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Re: Relations as arguments to a stored procedure?

From: george young <gry(at)ll(dot)mit(dot)edu>
To: pgsql-novice(at)postgresql(dot)org
Cc: kynn(at)panix(dot)com
Subject: Re: Relations as arguments to a stored procedure?
Date: 2006-03-10 17:04:00
Message-ID: 20060310120400.43242fa1.gry@ll.mit.edu (view raw or flat)
Thread:
Lists: pgsql-novice
You didn't explain how you intend to use this function, but I'll take
a guess.  Here's a different approach:

A postgresql function can be declared with the  "immutable" attribute:

"IMMUTABLE indicates that the function always returns the same result
when given the same argument values; that is, it does not do database
lookups or otherwise use information not directly present in its
argument list. If this option is given, any call of the function with
all-constant arguments can be immediately replaced with the function
value." 

If your computationally_demanding_function matches these constraints,
then you need do nothing but create your function as immutable, e.g.:

   CREATE FUNCTION computationally_demanding_function(int) returns int as '
   dohardstuff
   ' LANGUAGE whateverlanguage IMMUTABLE;

I'm sorry you don't like the manual, but it *is* the definitive source:
   http://www.postgresql.org/docs/8.1/interactive/sql-createfunction.html

If, alternatively, you want to do your own hacking: Postgresql
functions, at least in some procedural languages, can store "global"
data, i.e. data that persists across function calls, for the length of
your session.

So, suppose I do(in python/pl, since that's what I know well; similar
facilities are available in perl/pl and TCL/pl, but not in pgsql/pl):

  create or replace function foo(int) returns int as '
  def computationally_demanding_function(x):
     y = do_hard_stuff();
     return y

  x = args[0]
  if SD.has_key(x):
     return SD[x]
  else:
     y = computationally_demanding_function(x)
     SD[x] = y
     return y
  ' LANGUAGE plpythonu;


Here, the first time foo is called with argument 34, it will perform
the long computation.  Thereafter, in this session, it will just used
the cached value of y.  For each *different* argument, it will
calculate computationally_demanding_function only once.

E.g.:

   select name, location, shortest_route(location) from stations;

if shortest_route takes a lot of computation, and many rows of "stations"
have the same location.

Here's the doc for the python procedural language:
  http://www.postgresql.org/docs/8.1/interactive/plpython.html

I hope this helps.

-- George Young

On Thu, 9 Mar 2006 13:37:30 -0500 (EST)
<kynn(at)panix(dot)com> threw this fish to the penguins:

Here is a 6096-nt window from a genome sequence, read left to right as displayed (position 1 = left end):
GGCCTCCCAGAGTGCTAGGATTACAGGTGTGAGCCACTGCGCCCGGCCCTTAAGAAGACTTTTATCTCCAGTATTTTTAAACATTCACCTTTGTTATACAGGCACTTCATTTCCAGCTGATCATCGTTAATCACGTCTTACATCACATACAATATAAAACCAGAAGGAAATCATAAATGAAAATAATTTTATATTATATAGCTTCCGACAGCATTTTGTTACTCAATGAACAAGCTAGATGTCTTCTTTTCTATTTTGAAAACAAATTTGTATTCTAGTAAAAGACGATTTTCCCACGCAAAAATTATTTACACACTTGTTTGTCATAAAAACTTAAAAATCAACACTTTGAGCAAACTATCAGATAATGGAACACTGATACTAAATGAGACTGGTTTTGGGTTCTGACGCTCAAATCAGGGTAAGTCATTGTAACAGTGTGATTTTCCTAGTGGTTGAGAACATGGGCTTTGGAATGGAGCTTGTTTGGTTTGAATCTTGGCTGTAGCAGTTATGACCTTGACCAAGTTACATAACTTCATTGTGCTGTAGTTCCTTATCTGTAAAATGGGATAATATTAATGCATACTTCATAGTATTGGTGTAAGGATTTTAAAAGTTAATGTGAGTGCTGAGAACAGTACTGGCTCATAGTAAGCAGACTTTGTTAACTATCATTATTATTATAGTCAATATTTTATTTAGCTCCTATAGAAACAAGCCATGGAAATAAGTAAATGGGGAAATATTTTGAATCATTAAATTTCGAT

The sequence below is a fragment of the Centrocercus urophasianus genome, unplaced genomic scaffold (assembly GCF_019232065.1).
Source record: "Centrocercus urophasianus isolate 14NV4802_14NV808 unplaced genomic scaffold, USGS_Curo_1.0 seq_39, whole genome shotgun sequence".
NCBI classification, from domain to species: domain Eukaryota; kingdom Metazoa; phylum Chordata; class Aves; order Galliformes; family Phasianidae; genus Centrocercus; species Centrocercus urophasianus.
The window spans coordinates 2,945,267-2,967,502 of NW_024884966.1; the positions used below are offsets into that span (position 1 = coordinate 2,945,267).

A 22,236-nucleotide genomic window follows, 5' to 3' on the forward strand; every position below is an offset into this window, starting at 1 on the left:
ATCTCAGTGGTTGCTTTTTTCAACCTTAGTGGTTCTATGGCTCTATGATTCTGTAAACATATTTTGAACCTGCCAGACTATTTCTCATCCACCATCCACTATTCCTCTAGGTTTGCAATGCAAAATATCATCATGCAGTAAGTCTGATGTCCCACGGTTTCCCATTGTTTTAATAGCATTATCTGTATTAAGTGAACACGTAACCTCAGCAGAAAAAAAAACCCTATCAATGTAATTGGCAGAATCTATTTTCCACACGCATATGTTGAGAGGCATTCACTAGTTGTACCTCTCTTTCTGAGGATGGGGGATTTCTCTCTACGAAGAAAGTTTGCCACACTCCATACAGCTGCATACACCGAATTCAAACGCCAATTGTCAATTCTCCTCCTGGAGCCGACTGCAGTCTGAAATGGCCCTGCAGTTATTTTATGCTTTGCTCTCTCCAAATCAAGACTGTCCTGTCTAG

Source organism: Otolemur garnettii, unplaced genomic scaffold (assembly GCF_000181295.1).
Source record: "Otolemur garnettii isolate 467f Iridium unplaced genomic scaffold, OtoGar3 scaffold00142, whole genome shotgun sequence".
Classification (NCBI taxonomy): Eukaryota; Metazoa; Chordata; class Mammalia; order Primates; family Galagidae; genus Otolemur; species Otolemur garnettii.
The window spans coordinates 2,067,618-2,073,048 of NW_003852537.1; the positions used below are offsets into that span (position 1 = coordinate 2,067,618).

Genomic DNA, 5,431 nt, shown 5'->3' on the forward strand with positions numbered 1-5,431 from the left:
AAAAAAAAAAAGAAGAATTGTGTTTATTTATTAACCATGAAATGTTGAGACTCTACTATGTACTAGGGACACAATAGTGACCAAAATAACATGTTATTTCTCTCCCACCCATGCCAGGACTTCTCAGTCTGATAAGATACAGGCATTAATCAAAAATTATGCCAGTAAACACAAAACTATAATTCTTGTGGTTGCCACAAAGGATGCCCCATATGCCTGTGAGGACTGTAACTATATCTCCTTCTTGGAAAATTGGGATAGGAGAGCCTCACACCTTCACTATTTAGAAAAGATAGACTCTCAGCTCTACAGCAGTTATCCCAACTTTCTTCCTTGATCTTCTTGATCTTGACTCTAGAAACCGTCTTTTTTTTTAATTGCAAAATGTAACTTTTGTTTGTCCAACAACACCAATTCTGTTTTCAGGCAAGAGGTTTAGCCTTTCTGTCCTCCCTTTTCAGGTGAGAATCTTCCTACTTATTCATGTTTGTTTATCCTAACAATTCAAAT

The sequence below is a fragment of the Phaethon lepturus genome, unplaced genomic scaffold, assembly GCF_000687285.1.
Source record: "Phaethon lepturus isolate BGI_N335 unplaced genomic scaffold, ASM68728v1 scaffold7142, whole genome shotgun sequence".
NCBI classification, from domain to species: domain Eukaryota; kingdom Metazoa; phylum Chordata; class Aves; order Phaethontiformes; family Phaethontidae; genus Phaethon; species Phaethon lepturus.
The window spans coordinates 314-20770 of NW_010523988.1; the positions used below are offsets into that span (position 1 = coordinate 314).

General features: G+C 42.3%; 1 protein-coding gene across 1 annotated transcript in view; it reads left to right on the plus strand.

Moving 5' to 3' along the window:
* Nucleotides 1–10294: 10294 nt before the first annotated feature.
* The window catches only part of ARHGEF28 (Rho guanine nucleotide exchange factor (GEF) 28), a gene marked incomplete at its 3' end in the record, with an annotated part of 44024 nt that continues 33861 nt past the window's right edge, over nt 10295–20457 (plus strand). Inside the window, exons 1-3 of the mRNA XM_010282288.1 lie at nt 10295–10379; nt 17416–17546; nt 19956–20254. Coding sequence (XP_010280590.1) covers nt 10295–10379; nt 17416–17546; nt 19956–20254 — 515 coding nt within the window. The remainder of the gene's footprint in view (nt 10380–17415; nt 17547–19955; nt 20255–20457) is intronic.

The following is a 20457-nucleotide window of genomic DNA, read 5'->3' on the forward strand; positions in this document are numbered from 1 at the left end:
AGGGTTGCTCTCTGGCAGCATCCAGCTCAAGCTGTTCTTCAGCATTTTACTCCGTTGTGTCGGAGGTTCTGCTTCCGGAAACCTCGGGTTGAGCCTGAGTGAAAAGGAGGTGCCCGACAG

> Is there a way to pass a relation (or view) as one of the arguments to
> a stored procedure?  Consider the following pseudo-code:
> 
>   function foo ( table T, int X ) {
>     int Y = computationally_demanding_function( X );
>     foreach record R in T {
>       insert some_other_function( R, Y ) in RESULTS;
>     }
>     return RESULTS;
>   }
> 
> Since the computation of Y is time-consuming, I don't want to repeat
> it for every record in the input table T.  This rules out an
> implementation in which foo takes a single record as its first
> argument, and is applied to each record in some input table through a
> SELECT statement.
> 
> Alternatively, one could define foo to take, as arguments, a single
> record and a precomputed Y = computationally_demanding_function( X ),
> but this requires users to know about
> computationally_demanding_function, which may be completely extraneous
> to their needs.  All they know is that they have a relation T and a
> parameter X, and want to perform a particular operation, which depends
> expensively on X, on each record of T.
> 
> I'd find it surprising that procedures for a RDBMS would not accept
> relations as parameters, but I can't find any info on this.
> 
> I also know about arrays, but it seems like working with arrays is a
> real bear.  Just getting documentation on them is already a major
> undertaking.  I've spent about one hour trying to find out how one
> iterates over an array if one doesn't know its length beforehand (or
> how to determine its length in the first place).  I don't even yet
> know how to initialize an array from the rows of a 1-column table; I
> imagine finding the answer to that will be another multi-hour
> assignment.  These are the most basic questions I can imagine for an
> array data structure, but finding answers for them appears to be
> *insanely difficult*.  What am I missing?
> 
> Thanks!
> 
> kj
> 
> P.S. Practically every time I post to this list I ask for good sources
> of documentation (because obviously the ones I use are terrible).
> Invariably I am referred to the online PostgreSQL documentation, but
> as the questions above show, the online documentation is not working
> for me.  I guess I refuse to believe that questions as elementary and
> fundamental as mine are not documented anywhere...
> 
> ---------------------------(end of broadcast)---------------------------
> TIP 5: don't forget to increase your free space map settings
> 


-- 
"Are the gods not just?"  "Oh no, child.
What would become of us if they were?" (CSL)

-- 
"Are the gods not just?"  "Oh no, child.
What would become of us if they were?" (CSL)

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